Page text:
Scientific name: Pontederia cordata
Abundance: uncommon
What: young leaves, seeds
How: young leaves in salad or cooked; seeds raw, roasted, or ground into flour
Where: shallow water
When: early summer to fall
Nutritional Value: nuts high in starch
Dangers: It is best to cook water plants to kill any bacteria or other water-born parasites

Leaf Arrangement: Primarily basal with alternate presentation along the stem.

Leaf Shape: Elongated heart-shaped with a pointed tip, measuring 4 to 10 inches in length and 2 to 6 inches in width.

Leaf Venation: Exhibits parallel venation, extending from the base to the pointed tip.

Leaf Margin: Entire, with smooth edges that conform to the heart-shaped outline.

Leaf Color: A deep green, often exhibiting a glossy surface.

Flower Structure: Arranged in a dense, spike-like raceme with each flower having 6 petals fused into a tube at their base, forming a structure 4 to 9 inches long at the top of the stem.

Flower Color: Typically blue to purple, sometimes pink or white, with distinctive yellow markings at the center.

Fruit: A small, three-celled, oblong capsule that carries multiple seeds.

Seed: Small, disc-shaped, numerous, suited for water dispersal, typically less than 0.1 inches in diameter.

Stem: Sturdy, erect, and can grow up to 4 feet in height, often partially submerged in water.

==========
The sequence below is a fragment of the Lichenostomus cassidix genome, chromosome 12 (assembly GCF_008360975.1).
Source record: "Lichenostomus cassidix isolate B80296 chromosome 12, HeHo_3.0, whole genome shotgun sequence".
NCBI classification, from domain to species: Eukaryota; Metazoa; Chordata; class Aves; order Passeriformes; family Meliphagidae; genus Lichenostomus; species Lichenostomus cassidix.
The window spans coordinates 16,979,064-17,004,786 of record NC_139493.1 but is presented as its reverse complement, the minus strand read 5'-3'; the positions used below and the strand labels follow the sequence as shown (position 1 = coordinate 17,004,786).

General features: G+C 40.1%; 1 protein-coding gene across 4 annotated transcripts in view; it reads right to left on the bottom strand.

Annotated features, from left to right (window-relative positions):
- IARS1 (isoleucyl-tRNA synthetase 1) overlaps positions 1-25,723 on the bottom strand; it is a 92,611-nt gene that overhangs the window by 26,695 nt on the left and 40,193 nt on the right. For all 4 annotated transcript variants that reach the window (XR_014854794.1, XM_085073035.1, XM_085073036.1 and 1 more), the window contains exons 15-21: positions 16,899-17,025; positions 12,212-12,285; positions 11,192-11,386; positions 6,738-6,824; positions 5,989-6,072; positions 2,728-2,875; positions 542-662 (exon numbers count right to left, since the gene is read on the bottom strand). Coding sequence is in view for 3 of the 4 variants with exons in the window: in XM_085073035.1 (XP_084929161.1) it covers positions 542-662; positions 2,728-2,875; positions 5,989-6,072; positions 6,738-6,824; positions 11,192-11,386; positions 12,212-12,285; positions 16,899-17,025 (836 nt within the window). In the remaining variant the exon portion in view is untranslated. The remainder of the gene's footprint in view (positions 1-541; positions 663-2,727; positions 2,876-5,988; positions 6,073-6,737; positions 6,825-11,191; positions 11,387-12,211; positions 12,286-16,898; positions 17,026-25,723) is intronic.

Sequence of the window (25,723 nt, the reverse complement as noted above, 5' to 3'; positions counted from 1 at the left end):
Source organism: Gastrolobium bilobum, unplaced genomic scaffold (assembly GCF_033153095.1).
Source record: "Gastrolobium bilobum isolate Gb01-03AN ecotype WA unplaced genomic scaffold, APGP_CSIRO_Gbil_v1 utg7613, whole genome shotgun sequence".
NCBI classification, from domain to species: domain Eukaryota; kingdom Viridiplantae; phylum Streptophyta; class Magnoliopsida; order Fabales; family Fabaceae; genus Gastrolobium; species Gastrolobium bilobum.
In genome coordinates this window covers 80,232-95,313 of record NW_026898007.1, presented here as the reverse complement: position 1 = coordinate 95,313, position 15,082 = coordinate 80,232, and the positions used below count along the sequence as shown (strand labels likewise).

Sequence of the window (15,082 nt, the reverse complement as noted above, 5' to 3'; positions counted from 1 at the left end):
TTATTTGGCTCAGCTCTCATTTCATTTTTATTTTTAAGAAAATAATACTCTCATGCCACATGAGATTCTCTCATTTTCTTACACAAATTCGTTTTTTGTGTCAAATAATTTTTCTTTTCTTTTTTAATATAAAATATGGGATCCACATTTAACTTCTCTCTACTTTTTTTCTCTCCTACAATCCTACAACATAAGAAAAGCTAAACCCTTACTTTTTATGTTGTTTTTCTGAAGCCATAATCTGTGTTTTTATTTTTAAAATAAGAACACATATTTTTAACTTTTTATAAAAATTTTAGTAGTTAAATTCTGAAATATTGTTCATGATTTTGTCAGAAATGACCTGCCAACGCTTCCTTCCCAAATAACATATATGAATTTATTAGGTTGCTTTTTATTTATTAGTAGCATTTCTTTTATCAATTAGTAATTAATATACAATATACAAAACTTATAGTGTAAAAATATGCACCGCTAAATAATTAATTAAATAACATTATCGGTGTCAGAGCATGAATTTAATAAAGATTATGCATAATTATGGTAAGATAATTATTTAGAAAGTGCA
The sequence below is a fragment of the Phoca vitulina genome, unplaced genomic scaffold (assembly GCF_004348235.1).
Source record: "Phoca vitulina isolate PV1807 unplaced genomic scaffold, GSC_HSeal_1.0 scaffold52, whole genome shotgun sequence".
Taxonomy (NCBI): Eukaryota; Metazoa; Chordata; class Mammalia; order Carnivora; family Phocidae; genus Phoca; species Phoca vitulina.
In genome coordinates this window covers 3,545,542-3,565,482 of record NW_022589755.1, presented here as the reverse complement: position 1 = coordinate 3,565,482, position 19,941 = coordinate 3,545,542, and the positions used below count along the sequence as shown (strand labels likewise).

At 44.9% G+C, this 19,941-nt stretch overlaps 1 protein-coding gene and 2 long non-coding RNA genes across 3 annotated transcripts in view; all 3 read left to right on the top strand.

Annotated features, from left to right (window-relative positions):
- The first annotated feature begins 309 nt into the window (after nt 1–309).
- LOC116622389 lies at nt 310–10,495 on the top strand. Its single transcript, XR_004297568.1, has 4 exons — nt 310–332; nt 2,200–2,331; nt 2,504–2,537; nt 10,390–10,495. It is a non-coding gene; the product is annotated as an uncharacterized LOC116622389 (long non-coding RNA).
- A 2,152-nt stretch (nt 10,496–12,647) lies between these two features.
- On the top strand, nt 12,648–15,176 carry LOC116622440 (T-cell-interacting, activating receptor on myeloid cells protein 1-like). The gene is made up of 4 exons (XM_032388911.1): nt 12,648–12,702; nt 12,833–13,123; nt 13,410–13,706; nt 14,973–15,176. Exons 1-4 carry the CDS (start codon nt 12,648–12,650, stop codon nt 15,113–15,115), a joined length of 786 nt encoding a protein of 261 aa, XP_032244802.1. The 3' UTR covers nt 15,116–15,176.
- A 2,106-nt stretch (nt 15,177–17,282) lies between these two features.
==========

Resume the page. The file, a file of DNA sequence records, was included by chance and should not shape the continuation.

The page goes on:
Hairs: Absent; surfaces of both leaves and stems are smooth.

Height: Ranges from 1 to 4 feet above the water surface.  

Pickerelweed plants


Pickerelweed flower stalk with a few flowers beginning to bloom.

Pickerelweed flower


Pickerelweed leaf.

Texas distribution, attributed to U. S. Department of Agriculture. The marked counties are guidelines only. Plants may appear in other counties, especially if used in landscaping.

North American distribution, attributed to U. S. Department of Agriculture.

Look for these plants in still water such as ponds, lakes, water features, and very slow moving streams.

The young leaves are edible before they unroll (early summer). The pickerel fruit isn't edible but the seed it contains is a great food source. These seeds can be eaten raw, ground into flower, roasted, or boiled into a porridge.

Buy my book! Outdoor Adventure Guides Foraging covers 70 of North America's tastiest and easy to find wild edibles shown with the same big pictures as here on the Foraging Texas website.

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